A government spokesman says the woman, Rabia Sadat, was shot and killed by a gunman on a motorcycle as she walked to her car on Tuesday morning. Her driver was wounded in the attack.

Sadat worked for the government’s social affairs program in Kandahar province. No group has yet claimed responsibility, and officials are not sure why the woman was targeted.

The attack comes a day after militants attacked a supply depot outside the main international military base in southern Kandahar province, killing four private security guards. Six other guards were wounded.

Provincial spokesman Zalmai Ayubi said insurgents armed with explosives Monday stormed the compound operated by Netherlands-based Supreme Group, which supplies fuel to the military. The Taliban claimed responsibility for the attack.

Kandahar is the birthplace of the Taliban and the main city in southern Afghanistan.

Militants have carried out several high-profile killings in the southern city in recent weeks. Last month, a suicide bomber, with explosives hidden inside his turban, assassinated the mayor of Kandahar.

Also last month, a trusted bodyguard shot and killed President Hamid Karzai’s half-brother, Ahmad Wali Karzai.

Meanwhile provincial officials in eastern Afghanistan say 12 civilians were wounded by mortars fired during an overnight clash between NATO forces and insurgents in Kunar province.

Violence in Afghanistan is at its worst since the U.S.-led invasion in late 2001, with international troop and Afghan civilian deaths reaching record levels.

Pro-Karzai parliamentary group set up

No details available

Pro-Karzai parliamentary group set up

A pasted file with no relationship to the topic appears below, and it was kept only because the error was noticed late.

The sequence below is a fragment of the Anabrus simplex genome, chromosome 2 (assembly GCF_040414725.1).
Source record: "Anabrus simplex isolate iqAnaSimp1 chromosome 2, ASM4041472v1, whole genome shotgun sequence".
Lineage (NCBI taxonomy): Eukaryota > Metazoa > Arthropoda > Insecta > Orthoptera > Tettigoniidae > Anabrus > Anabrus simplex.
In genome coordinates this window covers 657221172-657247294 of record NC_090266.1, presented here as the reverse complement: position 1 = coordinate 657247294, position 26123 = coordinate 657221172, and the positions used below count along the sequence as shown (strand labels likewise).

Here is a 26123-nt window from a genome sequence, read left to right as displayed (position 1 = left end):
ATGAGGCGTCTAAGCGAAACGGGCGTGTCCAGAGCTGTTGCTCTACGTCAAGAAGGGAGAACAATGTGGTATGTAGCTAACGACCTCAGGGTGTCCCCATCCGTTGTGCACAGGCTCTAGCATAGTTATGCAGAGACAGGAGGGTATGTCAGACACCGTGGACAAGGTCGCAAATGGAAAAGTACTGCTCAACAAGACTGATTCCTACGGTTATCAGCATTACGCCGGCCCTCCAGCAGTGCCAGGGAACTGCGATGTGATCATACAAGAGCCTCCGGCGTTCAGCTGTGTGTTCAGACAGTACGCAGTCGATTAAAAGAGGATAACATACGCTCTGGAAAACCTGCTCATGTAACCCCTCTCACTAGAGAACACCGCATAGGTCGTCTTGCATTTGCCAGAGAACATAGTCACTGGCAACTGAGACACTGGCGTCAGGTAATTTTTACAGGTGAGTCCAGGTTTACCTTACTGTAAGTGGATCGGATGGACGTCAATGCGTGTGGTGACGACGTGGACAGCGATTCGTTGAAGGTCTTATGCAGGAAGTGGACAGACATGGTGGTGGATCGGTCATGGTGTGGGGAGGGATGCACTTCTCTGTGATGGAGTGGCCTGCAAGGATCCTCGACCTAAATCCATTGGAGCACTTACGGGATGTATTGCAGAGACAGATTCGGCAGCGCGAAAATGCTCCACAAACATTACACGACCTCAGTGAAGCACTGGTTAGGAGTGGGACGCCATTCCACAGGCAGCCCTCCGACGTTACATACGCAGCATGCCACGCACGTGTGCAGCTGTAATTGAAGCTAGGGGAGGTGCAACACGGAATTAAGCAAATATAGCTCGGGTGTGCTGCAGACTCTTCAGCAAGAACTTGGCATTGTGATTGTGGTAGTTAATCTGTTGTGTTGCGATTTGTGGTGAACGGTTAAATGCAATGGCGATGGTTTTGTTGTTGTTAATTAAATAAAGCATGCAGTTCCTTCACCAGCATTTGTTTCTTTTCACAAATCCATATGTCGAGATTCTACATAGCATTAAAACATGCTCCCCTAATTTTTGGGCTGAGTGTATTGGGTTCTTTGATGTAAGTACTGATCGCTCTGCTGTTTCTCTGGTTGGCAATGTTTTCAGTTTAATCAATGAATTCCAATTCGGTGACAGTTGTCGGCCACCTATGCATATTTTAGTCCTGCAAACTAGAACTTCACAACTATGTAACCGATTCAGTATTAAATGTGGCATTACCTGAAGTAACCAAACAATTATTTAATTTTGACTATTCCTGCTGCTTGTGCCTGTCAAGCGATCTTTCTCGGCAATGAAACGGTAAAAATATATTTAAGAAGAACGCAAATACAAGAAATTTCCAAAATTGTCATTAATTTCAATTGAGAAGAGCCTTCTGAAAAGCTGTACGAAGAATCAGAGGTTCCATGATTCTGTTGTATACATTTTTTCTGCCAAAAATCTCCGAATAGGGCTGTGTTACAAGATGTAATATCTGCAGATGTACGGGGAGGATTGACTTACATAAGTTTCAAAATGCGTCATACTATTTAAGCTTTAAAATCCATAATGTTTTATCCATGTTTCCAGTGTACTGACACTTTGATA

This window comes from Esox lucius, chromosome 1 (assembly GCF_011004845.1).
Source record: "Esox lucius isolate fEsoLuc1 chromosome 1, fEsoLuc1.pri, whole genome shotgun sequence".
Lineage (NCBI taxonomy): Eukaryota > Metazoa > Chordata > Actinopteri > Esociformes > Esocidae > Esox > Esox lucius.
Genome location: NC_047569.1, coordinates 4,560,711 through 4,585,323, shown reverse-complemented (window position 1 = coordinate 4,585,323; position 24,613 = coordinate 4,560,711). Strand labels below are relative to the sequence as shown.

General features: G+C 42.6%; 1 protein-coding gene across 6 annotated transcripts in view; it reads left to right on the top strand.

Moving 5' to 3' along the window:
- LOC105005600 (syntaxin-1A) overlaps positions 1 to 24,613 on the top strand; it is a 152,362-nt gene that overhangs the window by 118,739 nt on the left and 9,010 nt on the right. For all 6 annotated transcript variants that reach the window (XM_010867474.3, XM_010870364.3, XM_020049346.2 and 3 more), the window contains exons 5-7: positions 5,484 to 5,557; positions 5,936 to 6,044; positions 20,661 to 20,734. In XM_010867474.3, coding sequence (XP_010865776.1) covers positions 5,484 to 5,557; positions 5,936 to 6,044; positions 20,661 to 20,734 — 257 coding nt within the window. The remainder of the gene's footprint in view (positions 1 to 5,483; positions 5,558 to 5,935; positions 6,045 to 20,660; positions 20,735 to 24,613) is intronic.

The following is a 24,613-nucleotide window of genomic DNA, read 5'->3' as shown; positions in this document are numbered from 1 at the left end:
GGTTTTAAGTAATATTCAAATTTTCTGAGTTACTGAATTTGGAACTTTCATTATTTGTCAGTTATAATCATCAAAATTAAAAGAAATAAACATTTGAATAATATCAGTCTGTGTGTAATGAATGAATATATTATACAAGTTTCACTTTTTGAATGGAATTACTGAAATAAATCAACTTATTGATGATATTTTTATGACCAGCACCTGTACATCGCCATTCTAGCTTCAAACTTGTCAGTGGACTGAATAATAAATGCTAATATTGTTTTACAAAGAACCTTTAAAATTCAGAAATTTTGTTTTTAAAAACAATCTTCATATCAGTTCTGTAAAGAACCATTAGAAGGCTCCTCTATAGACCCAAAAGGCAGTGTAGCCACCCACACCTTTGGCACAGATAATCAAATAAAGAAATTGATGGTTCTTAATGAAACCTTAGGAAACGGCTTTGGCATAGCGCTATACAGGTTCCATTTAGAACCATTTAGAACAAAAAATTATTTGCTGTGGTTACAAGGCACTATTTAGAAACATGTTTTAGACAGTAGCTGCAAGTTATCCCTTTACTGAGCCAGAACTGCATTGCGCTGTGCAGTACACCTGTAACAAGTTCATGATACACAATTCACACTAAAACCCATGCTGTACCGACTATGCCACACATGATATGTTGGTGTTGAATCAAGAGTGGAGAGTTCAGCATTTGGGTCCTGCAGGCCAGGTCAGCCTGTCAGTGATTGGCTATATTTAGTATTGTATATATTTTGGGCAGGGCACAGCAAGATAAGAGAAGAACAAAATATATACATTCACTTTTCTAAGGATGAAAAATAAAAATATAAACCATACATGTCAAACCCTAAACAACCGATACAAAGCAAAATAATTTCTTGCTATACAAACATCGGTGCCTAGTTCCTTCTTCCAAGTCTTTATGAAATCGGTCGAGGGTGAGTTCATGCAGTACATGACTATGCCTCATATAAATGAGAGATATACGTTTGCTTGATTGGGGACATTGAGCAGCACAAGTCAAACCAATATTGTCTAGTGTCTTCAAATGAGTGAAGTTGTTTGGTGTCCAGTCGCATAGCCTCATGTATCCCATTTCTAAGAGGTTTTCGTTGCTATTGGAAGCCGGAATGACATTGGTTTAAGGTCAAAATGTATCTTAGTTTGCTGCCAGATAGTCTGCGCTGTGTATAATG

by Abasin Zaheer

KABUL (PAN): A new group called “Reformists” has been created in the lower house of parliament in support of the special election court’s verdict and President Hamid Karzai’s decree.

The coalition is said to have 106 members, including 33 who have parted ways with the Coalition to Support Enforcement of Law, a grouping that has asked for the president’s resignation.

The anti-Karzai coalition had earlier 137 members, but now 33 of them have joined the new group. On June 23, the tribunal declared 62 members of Parliament as losers and ordered their replacement by losing candidates.

The decision, if implemented, can cause the 62 sittings MPs to vacate their seats. Last week, President Karzai issued a decree handing theIEC authority to resolve the lingering row over the election results.

The decree dissolved Afghanistan’s special election tribunal — which Karzai had backed — and disqualified other government bodies from ruling on the issue, which is being eagerly watched by diplomats in Kabul.

The IEC had certified the original election results last November but will now have to issue a fresh ruling, following months of controversy.

The Coalition to Support Enforcement of Law has been staging protests against the decree. As part of the protest drive, the latest rally was staged in Kabul on Tuesday.

On the occasion, the Reformists announced its creation and support to Karzai’s decree. MP Alami Balkhi, speaking on behalf of coalition members, said their fundamental objective was to end the ongoing confrontation between the three state pillars.

He claimed Karzai had issued the decree on their demand. He said the order was aimed at resolving the confrontation as soon as possible.

Another member of the new group, Siddiq Ahmad Osmani, a lawmaker from central Parwan province, said they would support the IEC decision if it was in line with the constitution and the electoral law.

Some members of the Coalition to Support Enforcement of Law joined the new parliamentary group. Sher Wali Wardak, who switched sides, said the Coalition to Support Enforcement of Law had been created against the election tribunal.

Now that the tribunal has been dissolved, there is no need for the coalition, according to Wardak.

CSTO: All dressed up, nowhere to go